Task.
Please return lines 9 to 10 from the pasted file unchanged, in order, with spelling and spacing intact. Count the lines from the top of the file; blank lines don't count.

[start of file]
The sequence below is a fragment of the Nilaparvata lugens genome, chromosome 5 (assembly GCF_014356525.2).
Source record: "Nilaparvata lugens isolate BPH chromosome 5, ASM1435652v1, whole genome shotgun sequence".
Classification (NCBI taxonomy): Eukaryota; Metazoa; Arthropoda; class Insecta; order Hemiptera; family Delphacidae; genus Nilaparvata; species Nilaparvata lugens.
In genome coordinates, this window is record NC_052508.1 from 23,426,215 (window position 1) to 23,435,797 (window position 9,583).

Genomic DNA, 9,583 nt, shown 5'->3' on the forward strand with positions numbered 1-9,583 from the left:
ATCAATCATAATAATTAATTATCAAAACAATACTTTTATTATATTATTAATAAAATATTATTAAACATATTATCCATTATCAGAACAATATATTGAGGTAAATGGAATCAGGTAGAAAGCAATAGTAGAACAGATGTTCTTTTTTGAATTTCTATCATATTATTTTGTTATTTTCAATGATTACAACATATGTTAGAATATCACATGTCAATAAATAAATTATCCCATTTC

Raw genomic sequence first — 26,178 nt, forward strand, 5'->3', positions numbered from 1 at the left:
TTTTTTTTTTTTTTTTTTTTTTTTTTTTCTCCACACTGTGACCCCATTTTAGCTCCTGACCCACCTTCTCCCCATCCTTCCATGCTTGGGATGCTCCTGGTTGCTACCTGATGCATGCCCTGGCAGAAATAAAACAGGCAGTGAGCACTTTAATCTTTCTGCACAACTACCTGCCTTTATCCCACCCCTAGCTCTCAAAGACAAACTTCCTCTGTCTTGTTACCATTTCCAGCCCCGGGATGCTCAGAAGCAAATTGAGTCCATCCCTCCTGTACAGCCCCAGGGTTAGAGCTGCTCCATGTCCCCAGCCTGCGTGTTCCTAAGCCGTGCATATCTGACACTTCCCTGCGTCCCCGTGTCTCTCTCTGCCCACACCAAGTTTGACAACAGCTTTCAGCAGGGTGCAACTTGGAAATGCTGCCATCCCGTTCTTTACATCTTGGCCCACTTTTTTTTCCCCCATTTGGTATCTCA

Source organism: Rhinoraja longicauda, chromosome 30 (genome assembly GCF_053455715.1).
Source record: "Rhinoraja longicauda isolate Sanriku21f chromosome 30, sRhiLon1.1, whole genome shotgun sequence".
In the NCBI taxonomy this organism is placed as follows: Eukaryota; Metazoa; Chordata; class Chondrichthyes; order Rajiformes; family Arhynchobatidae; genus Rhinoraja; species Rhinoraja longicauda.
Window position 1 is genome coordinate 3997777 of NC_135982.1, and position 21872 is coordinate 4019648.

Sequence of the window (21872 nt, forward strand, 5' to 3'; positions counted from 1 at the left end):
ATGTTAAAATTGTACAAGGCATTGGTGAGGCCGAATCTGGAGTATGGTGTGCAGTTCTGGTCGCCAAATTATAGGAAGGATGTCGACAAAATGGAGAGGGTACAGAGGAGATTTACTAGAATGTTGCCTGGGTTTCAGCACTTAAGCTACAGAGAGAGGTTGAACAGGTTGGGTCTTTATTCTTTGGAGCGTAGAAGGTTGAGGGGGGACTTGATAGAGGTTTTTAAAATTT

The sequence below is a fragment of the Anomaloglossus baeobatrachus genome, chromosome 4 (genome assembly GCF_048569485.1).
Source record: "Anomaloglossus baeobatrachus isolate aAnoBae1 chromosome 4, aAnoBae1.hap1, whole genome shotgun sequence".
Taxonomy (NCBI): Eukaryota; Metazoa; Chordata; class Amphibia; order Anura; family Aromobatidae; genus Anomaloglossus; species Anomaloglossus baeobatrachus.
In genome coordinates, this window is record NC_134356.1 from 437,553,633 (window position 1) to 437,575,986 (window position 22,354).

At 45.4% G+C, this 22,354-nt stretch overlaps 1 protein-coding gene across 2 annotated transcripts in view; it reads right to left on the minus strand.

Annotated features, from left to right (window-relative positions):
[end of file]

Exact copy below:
Source organism: Rhinoraja longicauda, chromosome 30 (genome assembly GCF_053455715.1).
Source record: "Rhinoraja longicauda isolate Sanriku21f chromosome 30, sRhiLon1.1, whole genome shotgun sequence".